you from adding a plain old Object to that list.

    > Where as the following does not give any compile time error
    >
    > List list = new ArrayList<String>();


    It doesn't give an error, but it does give you the unchecked conversion
    for using a raw type.

    > If no generics is specified, isin't it implied that it contains
    > object? What is the reason the second statement does not give any
    > compile time error?


    Actually, a raw type is roughly equivalent to List<?> [2]; List<?> is
    equivalent to List<? extends Object>.

    [1] The reason that the array analogue allows you to do Object[] o = new
    String[5]; is because the type of the array is stored, so actually
    saying o[1] = new Object(); will fail at runtime with an
    ArrayStoreException. The generic types are not reified in Java [3], so
    the compiler can't do the same guarantee at runtime that arrays do.

    [2] A main point of distinction: List.class is of type Class<List>, not
    Class<List<?>>, and you can't really convert between the two. Even the
    Java developers admit this is a mistake, but they won't fix it since
    doing so would break existing code. This has caused me a great deal of
    frustration...

    [3] Well, Collections.checkedList (et al.) do actually let you achieve
    the same runtime storage checking, and it is always possible to make
    your own wrappers for types you create. But it's not given to your for
    free by the language, owing mostly to the desire to gain
    backwards/forwards compatibility and partial library migration.
    --
    Beware of bugs in the above code; I have only proved it correct, not
    tried it. -- Donald E. Knuth
    Joshua Cranmer, Jun 6, 2010
    #7
  8. Vikram

    Daniel Pitts Guest

    On 6/6/2010 4:02 AM, Vikram wrote:
    > Hi,
    >
    > In java generics, the following code gives compile time error.
    >
    > List<Object> list = new ArrayList<String>(); // compile time error
    >
    > Where as the following does not give any compile time error
    >
    > List list = new ArrayList<String>();
    >
    >
    > If no generics is specified, isin't it implied that it contains
    > object? What is the reason the second statement does not give any
    > compile time error?


    List<? extends Object> list = new ArrayList<String>(); // compiles fine

    The difference between all three:

    List<Object> list = new ArrayList<String>();
    This says "A reference to List which can have any type of Objects added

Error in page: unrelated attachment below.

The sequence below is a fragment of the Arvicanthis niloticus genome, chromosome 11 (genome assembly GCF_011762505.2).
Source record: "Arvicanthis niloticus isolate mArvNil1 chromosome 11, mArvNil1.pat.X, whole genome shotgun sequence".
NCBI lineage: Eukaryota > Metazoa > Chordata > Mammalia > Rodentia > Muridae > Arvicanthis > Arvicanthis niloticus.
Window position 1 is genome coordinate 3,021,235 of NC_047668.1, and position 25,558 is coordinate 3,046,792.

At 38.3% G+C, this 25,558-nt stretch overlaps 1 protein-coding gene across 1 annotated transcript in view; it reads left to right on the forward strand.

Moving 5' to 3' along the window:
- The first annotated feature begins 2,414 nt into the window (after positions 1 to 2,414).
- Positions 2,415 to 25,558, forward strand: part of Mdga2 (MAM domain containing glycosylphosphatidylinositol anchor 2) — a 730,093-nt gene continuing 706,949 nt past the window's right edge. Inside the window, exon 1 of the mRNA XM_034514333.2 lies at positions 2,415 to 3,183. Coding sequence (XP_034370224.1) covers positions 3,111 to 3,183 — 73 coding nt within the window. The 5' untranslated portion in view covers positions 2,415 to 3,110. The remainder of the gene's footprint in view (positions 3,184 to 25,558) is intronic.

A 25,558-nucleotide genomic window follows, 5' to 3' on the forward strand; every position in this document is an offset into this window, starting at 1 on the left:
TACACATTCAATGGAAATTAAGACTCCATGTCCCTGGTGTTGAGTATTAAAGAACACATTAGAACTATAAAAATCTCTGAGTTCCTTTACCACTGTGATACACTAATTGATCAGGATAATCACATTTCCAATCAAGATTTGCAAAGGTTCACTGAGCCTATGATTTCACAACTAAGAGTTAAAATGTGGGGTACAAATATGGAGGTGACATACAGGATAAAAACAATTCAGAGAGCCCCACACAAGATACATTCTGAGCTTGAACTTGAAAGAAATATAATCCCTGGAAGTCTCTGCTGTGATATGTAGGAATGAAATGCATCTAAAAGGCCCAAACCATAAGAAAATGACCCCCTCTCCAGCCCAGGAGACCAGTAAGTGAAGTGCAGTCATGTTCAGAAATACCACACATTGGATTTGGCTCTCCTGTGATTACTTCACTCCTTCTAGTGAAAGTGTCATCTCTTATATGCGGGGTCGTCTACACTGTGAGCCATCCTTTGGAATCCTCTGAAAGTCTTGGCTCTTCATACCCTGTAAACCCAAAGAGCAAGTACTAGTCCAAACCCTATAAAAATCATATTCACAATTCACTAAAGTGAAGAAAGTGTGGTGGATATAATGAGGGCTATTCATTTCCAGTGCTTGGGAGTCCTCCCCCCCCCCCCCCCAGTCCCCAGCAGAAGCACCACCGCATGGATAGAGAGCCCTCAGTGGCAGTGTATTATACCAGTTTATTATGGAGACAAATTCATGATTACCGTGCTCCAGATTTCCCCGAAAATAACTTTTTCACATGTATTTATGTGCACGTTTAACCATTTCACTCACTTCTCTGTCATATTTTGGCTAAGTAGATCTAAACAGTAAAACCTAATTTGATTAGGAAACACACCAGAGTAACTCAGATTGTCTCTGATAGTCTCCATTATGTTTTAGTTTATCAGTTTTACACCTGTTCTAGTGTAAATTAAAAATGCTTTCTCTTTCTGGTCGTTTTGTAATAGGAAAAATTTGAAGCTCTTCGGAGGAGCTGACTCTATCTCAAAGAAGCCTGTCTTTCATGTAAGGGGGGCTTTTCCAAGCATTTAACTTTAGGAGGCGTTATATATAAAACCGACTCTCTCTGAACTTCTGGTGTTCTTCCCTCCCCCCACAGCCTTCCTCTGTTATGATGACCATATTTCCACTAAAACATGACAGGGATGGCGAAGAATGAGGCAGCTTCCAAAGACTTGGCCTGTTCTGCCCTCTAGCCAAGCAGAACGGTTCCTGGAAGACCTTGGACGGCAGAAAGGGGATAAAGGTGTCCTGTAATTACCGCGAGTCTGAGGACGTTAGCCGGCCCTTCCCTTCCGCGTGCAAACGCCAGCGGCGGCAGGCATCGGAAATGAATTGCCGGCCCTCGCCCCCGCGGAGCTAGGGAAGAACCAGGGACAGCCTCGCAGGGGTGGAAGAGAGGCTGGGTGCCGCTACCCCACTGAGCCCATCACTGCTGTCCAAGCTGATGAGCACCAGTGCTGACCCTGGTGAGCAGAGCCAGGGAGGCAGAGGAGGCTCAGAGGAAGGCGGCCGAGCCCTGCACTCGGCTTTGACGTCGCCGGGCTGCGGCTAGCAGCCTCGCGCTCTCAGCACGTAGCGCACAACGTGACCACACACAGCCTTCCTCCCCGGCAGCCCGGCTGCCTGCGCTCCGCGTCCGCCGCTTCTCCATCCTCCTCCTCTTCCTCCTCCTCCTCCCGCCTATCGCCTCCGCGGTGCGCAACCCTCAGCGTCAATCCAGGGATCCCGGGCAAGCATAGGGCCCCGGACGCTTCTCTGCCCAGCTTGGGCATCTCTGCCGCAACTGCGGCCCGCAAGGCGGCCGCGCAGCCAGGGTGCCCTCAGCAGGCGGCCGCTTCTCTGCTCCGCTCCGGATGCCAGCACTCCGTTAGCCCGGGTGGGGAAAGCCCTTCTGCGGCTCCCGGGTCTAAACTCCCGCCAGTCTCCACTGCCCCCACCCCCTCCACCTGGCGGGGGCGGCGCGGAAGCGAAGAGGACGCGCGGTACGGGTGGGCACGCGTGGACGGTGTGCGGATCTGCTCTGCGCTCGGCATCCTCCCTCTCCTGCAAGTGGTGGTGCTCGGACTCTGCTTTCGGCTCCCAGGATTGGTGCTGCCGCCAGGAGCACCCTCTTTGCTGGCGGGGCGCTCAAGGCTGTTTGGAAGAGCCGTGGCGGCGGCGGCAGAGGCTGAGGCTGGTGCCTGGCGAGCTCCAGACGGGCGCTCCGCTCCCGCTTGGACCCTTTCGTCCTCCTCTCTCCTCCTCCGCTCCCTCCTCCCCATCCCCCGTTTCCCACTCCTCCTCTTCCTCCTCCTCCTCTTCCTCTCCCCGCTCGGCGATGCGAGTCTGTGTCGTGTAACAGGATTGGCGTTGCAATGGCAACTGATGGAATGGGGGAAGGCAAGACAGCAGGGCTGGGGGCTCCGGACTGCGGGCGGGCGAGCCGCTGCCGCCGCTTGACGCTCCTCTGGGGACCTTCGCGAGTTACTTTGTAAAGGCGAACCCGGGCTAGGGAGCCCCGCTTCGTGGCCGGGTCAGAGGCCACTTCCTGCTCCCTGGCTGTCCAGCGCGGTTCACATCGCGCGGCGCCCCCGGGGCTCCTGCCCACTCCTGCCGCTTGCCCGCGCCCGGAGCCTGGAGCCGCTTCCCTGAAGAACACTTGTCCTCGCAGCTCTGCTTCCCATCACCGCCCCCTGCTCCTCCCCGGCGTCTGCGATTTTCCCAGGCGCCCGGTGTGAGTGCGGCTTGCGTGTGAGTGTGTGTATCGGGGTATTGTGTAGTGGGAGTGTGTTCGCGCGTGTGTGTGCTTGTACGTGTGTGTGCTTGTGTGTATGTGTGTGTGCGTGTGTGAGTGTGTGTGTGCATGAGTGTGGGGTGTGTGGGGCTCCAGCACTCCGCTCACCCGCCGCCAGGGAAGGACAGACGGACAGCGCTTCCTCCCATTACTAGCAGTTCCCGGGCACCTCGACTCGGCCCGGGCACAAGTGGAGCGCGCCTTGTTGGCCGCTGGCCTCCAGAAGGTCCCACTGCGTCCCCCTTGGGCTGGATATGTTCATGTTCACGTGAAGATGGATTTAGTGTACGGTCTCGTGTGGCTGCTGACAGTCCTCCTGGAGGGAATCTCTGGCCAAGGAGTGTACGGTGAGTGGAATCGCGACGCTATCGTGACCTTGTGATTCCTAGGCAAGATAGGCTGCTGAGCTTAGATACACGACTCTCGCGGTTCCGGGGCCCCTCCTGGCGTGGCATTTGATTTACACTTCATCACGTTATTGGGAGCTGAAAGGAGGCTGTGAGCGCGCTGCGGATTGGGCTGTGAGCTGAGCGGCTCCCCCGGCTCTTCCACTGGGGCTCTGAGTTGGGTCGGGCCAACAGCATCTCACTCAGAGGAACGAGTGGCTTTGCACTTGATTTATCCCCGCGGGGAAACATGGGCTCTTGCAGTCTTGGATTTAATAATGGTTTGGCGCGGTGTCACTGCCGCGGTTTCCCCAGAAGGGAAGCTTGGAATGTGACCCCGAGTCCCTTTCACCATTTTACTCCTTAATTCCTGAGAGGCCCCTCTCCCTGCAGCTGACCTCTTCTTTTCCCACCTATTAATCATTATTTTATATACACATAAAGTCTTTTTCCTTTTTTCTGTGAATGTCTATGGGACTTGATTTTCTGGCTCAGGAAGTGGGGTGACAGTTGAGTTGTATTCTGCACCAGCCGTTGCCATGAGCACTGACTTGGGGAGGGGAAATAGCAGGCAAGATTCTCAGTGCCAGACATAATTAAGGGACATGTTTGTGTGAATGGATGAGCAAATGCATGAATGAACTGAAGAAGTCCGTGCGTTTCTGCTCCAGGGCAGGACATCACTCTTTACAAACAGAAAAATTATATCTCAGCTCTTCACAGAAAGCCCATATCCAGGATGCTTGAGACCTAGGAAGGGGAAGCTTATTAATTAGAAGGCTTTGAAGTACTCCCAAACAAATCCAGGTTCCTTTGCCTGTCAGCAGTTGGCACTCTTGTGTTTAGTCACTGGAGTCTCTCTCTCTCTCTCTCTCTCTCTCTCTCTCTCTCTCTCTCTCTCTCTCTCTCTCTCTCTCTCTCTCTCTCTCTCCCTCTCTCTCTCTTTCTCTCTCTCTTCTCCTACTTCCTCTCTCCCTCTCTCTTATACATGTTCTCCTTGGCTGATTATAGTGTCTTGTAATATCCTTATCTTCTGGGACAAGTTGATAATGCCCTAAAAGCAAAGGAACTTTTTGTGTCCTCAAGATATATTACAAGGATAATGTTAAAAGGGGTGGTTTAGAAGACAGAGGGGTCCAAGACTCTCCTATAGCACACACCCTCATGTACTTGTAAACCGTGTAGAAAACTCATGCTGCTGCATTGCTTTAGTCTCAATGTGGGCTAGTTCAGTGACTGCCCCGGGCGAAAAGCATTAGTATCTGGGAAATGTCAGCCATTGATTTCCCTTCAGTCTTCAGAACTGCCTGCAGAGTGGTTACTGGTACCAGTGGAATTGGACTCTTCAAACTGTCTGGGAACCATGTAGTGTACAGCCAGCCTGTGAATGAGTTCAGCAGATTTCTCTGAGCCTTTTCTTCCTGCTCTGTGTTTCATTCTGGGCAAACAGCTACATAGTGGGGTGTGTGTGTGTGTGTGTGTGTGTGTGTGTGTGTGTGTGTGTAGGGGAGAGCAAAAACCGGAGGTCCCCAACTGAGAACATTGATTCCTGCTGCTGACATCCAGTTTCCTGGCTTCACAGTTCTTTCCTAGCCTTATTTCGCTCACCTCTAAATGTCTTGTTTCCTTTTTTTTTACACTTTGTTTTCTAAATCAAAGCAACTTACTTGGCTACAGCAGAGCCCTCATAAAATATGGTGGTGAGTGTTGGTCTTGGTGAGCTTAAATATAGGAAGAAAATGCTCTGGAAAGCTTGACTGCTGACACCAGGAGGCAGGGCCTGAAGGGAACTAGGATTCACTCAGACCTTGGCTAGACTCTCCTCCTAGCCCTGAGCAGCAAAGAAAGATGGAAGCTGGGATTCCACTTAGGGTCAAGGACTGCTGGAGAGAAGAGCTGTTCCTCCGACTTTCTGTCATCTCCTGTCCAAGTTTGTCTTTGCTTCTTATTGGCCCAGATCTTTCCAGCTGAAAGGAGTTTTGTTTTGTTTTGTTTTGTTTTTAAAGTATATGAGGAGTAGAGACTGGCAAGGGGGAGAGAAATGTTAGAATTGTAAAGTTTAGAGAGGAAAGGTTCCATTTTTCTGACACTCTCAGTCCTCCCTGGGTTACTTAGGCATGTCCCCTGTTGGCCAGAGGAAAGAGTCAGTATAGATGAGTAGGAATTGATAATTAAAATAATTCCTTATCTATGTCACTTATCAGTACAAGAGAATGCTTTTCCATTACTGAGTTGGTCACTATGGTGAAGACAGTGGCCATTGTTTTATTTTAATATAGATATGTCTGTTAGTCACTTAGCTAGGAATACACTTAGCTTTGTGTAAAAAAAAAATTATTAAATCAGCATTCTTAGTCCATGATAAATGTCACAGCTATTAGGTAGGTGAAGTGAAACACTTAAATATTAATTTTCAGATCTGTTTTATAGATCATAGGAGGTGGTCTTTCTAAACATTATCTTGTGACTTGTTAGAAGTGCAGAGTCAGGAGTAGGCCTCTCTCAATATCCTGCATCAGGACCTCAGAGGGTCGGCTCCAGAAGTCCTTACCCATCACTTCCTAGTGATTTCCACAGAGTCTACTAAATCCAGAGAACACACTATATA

and retrieved is assigned a List which can only have Strings added and
    retrieved "

    List list = new ArrayList<String>();
    This says "A reference to a List which is of a Raw type, is assigned a
    List which can only have Strings added and retrieved. "
    The raw type remains as a backward compatibility in Java, and should not
    be used in new code if possible.

    List<? extends Object> list = new ArrayList<String>();
    This says "A reference to a List which can have any Object retrieved,
    but only objects of an unknown type can be added, is assigned a List
    which can only have Strings added and retrieved. "

    --
    Daniel Pitts' Tech Blog: <http://virtualinfinity.net/wordpress/>
    Daniel Pitts, Jun 6, 2010
    #8
  9. Vikram

    markspace Guest

    Daniel Pitts wrote:

    > List<? extends Object> list = new ArrayList<String>(); // compiles fine


    > List<? extends Object> list = new ArrayList<String>();
    > This says "A reference to a List which can have any Object retrieved,
    > but only objects of an unknown type can be added, is assigned a List
    > which can only have Strings added and retrieved. "



    Small note: Since Object is the upper bound of all objects, <? extends
    Object is the same as just <?>:

    List<?> list = new ArrayList<String>();

    And of course for either both <?> and <? extends Object>, any generic
    type on the right hand side is compatible and can be assigned.

    Also, "only objects of an unknown type can be added" isn't quite
    correct. Since the type is unknown, you can't add any types, period.
    (Except possibly null, I'd have to check.) You can only remove Objects.
    markspace, Jun 7, 2010
    #9
  10. In article <hugmeo$5cm$>, Lew <>
    wrote:

    > Tom Anderson wrote:
    > >> See:
    > >>
    > >> http://java.sun.com/docs/books/jls/third_edition/html/typesValues.html#1102
    > >> 57

    >
    > Kevin McMurtrie wrote:
    > >>
    > >> tom

    >
    > Don't quote sigs.
    >
    > > Java sometimes adds a non-generics method like this:

    >
    > When you say "Java ... adds", do you mean in the java[x].* packages?
    >
    > > public void add (Object foo)